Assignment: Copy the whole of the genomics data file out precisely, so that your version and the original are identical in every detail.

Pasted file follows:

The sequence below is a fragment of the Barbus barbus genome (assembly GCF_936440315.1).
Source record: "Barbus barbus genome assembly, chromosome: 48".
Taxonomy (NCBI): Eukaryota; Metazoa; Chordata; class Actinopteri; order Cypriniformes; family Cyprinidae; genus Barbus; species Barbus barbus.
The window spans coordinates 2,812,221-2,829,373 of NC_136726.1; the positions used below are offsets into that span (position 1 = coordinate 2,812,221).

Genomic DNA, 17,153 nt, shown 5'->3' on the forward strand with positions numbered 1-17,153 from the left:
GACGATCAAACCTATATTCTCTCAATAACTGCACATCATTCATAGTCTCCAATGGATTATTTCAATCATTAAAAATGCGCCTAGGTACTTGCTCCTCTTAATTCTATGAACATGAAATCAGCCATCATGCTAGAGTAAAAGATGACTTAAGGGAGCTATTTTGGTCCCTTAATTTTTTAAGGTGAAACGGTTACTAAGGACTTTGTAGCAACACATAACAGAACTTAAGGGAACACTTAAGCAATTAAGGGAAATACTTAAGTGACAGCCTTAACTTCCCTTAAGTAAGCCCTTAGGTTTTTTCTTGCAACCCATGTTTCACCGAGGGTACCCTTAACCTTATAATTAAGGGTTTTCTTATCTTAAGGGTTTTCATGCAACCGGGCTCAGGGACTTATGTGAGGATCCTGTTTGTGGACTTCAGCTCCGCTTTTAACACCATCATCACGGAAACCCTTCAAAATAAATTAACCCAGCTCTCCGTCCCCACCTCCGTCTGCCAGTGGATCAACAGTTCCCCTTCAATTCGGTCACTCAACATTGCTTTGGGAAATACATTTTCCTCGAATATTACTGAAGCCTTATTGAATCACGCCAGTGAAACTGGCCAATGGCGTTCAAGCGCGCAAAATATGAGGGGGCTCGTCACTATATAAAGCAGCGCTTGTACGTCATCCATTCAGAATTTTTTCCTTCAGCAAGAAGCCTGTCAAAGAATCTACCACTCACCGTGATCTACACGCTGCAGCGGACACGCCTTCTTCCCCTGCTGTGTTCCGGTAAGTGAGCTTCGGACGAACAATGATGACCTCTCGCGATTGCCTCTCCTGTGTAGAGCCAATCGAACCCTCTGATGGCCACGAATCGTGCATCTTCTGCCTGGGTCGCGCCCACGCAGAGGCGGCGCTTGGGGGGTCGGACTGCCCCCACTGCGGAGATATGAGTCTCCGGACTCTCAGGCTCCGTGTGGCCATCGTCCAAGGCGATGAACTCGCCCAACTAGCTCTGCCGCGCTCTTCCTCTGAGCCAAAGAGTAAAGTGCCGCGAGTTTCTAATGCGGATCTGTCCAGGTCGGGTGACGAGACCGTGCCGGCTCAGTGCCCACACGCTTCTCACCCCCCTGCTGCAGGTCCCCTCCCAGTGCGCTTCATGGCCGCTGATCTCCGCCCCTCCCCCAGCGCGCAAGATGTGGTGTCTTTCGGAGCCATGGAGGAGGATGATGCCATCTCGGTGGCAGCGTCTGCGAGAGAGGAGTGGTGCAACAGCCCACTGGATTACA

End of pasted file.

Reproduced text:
The sequence below is a fragment of the Barbus barbus genome (assembly GCF_936440315.1).
Source record: "Barbus barbus genome assembly, chromosome: 48".
Taxonomy (NCBI): Eukaryota; Metazoa; Chordata; class Actinopteri; order Cypriniformes; family Cyprinidae; genus Barbus; species Barbus barbus.
The window spans coordinates 2,812,221-2,829,373 of NC_136726.1; the positions used below are offsets into that span (position 1 = coordinate 2,812,221).

Genomic DNA, 17,153 nt, shown 5'->3' on the forward strand with positions numbered 1-17,153 from the left:
GACGATCAAACCTATATTCTCTCAATAACTGCACATCATTCATAGTCTCCAATGGATTATTTCAATCATTAAAAATGCGCCTAGGTACTTGCTCCTCTTAATTCTATGAACATGAAATCAGCCATCATGCTAGAGTAAAAGATGACTTAAGGGAGCTATTTTGGTCCCTTAATTTTTTAAGGTGAAACGGTTACTAAGGACTTTGTAGCAACACATAACAGAACTTAAGGGAACACTTAAGCAATTAAGGGAAATACTTAAGTGACAGCCTTAACTTCCCTTAAGTAAGCCCTTAGGTTTTTTCTTGCAACCCATGTTTCACCGAGGGTACCCTTAACCTTATAATTAAGGGTTTTCTTATCTTAAGGGTTTTCATGCAACCGGGCTCAGGGACTTATGTGAGGATCCTGTTTGTGGACTTCAGCTCCGCTTTTAACACCATCATCACGGAAACCCTTCAAAATAAATTAACCCAGCTCTCCGTCCCCACCTCCGTCTGCCAGTGGATCAACAGTTCCCCTTCAATTCGGTCACTCAACATTGCTTTGGGAAATACATTTTCCTCGAATATTACTGAAGCCTTATTGAATCACGCCAGTGAAACTGGCCAATGGCGTTCAAGCGCGCAAAATATGAGGGGGCTCGTCACTATATAAAGCAGCGCTTGTACGTCATCCATTCAGAATTTTTTCCTTCAGCAAGAAGCCTGTCAAAGAATCTACCACTCACCGTGATCTACACGCTGCAGCGGACACGCCTTCTTCCCCTGCTGTGTTCCGGTAAGTGAGCTTCGGACGAACAATGATGACCTCTCGCGATTGCCTCTCCTGTGTAGAGCCAATCGAACCCTCTGATGGCCACGAATCGTGCATCTTCTGCCTGGGTCGCGCCCACGCAGAGGCGGCGCTTGGGGGGTCGGACTGCCCCCACTGCGGAGATATGAGTCTCCGGACTCTCAGGCTCCGTGTGGCCATCGTCCAAGGCGATGAACTCGCCCAACTAGCTCTGCCGCGCTCTTCCTCTGAGCCAAAGAGTAAAGTGCCGCGAGTTTCTAATGCGGATCTGTCCAGGTCGGGTGACGAGACCGTGCCGGCTCAGTGCCCACACGCTTCTCACCCCCCTGCTGCAGGTCCCCTCCCAGTGCGCTTCATGGCCGCTGATCTCCGCCCCTCCCCCAGCGCGCAAGATGTGGTGTCTTTCGGAGCCATGGAGGAGGATGATGCCATCTCGGTGGCAGCGTCTGCGAGAGAGGAGTGGTGCAACAGCCCACTGGATTACA